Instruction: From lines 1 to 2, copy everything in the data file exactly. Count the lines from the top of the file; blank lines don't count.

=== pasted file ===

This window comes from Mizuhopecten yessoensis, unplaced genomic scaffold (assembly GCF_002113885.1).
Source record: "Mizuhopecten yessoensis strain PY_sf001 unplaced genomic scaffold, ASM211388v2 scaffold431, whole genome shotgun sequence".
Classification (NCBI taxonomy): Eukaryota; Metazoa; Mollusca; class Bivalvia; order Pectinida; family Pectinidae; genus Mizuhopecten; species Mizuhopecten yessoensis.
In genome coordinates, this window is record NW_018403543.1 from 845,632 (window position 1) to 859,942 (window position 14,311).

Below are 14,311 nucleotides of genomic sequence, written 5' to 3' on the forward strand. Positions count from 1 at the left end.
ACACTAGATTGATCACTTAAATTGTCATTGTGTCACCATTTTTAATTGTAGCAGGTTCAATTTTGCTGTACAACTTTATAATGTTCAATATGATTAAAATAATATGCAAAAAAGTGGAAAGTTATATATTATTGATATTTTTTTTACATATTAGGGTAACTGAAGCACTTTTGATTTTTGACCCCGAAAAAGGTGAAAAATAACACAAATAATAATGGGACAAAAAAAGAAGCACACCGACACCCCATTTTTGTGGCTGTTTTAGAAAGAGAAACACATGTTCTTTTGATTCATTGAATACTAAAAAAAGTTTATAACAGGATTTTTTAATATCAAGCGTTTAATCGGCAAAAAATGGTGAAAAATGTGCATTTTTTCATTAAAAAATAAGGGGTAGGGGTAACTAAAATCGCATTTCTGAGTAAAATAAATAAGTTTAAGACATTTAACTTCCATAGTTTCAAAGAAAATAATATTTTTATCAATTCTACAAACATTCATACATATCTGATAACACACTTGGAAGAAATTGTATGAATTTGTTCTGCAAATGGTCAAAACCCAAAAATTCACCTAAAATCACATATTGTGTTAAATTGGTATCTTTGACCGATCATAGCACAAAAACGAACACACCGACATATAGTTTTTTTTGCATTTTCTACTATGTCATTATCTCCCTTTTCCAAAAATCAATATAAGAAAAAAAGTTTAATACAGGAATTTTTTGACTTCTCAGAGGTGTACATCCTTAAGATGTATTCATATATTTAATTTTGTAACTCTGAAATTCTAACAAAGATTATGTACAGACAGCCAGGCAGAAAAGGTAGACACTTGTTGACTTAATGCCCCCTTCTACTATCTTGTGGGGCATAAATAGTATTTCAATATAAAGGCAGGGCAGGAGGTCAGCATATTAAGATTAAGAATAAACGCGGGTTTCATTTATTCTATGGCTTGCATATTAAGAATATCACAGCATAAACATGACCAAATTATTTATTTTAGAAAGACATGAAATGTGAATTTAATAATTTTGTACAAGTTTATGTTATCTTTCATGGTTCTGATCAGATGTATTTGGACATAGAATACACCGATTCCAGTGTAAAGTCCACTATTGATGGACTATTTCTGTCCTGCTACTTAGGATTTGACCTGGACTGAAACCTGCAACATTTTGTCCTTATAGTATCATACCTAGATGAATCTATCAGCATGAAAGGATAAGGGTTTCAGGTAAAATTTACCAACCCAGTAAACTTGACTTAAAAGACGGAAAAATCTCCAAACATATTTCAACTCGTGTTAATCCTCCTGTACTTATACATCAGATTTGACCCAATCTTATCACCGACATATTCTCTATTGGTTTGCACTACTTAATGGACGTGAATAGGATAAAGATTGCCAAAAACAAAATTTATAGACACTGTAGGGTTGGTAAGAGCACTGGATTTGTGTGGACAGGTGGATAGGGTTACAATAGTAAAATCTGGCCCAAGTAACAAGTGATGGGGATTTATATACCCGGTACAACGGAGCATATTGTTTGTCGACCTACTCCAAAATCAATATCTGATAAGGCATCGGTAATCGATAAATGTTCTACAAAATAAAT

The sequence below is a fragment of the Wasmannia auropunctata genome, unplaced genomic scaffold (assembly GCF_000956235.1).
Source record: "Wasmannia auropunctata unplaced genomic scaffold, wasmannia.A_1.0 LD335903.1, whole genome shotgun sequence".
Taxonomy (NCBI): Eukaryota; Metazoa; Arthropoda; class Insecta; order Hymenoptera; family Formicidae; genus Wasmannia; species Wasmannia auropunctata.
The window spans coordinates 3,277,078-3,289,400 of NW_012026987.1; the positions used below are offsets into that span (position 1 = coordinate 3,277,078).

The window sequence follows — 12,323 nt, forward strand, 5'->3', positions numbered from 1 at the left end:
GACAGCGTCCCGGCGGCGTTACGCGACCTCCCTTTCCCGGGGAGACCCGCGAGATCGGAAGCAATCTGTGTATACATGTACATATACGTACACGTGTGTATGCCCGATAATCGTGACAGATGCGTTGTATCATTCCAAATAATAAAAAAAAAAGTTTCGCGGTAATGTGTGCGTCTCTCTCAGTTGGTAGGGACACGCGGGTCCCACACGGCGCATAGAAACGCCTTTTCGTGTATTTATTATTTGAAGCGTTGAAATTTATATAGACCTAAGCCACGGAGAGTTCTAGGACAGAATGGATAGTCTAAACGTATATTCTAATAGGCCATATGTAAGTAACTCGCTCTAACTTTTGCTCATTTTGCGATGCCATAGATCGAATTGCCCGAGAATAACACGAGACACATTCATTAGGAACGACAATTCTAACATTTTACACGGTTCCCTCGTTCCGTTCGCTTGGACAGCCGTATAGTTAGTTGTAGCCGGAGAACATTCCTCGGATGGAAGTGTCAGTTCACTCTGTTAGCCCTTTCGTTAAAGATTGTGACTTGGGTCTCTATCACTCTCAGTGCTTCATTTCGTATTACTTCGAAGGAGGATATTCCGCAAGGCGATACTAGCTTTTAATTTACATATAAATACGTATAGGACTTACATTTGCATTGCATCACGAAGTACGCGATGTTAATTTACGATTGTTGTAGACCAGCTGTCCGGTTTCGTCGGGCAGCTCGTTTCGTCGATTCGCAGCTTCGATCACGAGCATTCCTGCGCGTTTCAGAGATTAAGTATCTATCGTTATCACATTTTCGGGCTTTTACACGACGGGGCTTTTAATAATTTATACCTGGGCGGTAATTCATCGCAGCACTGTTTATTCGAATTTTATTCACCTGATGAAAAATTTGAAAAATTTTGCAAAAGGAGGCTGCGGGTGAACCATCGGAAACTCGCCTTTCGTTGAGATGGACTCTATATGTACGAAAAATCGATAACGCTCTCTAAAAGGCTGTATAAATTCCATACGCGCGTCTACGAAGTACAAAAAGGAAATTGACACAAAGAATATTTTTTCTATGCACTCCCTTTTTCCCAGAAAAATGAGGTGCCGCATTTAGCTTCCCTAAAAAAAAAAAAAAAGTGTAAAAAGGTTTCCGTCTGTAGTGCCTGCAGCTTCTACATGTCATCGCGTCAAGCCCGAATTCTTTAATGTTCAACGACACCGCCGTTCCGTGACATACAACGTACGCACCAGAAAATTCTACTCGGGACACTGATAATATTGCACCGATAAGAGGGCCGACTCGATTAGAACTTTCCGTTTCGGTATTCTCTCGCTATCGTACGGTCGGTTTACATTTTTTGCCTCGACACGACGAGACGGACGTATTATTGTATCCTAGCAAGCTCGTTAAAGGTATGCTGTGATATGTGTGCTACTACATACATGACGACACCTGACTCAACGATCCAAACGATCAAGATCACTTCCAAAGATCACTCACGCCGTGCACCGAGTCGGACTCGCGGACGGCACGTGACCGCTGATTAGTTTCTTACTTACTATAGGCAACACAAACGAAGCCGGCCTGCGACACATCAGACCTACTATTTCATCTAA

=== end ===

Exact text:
This window comes from Mizuhopecten yessoensis, unplaced genomic scaffold (assembly GCF_002113885.1).
Source record: "Mizuhopecten yessoensis strain PY_sf001 unplaced genomic scaffold, ASM211388v2 scaffold431, whole genome shotgun sequence".